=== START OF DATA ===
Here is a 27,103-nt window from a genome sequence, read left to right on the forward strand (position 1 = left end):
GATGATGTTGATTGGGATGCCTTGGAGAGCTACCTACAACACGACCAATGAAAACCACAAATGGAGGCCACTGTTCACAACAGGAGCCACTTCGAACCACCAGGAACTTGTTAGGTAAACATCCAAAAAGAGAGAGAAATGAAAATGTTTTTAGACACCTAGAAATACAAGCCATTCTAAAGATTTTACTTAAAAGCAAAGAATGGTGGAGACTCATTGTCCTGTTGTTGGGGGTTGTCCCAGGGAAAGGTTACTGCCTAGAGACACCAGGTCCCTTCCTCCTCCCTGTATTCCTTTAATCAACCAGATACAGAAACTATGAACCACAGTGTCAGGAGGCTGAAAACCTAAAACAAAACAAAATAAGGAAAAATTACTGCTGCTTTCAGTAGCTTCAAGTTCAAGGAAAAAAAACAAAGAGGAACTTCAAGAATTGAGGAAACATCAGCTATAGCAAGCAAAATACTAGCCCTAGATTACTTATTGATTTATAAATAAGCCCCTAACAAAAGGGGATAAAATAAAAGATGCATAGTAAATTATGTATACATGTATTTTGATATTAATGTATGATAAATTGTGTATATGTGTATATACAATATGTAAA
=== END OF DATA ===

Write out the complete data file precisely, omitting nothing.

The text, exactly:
Here is a 27,103-nt window from a genome sequence, read left to right on the forward strand (position 1 = left end):
GATGATGTTGATTGGGATGCCTTGGAGAGCTACCTACAACACGACCAATGAAAACCACAAATGGAGGCCACTGTTCACAACAGGAGCCACTTCGAACCACCAGGAACTTGTTAGGTAAACATCCAAAAAGAGAGAGAAATGAAAATGTTTTTAGACACCTAGAAATACAAGCCATTCTAAAGATTTTACTTAAAAGCAAAGAATGGTGGAGACTCATTGTCCTGTTGTTGGGGGTTGTCCCAGGGAAAGGTTACTGCCTAGAGACACCAGGTCCCTTCCTCCTCCCTGTATTCCTTTAATCAACCAGATACAGAAACTATGAACCACAGTGTCAGGAGGCTGAAAACCTAAAACAAAACAAAATAAGGAAAAATTACTGCTGCTTTCAGTAGCTTCAAGTTCAAGGAAAAAAAACAAAGAGGAACTTCAAGAATTGAGGAAACATCAGCTATAGCAAGCAAAATACTAGCCCTAGATTACTTATTGATTTATAAATAAGCCCCTAACAAAAGGGGATAAAATAAAAGATGCATAGTAAATTATGTATACATGTATTTTGATATTAATGTATGATAAATTGTGTATATGTGTATATACAATATGTAAA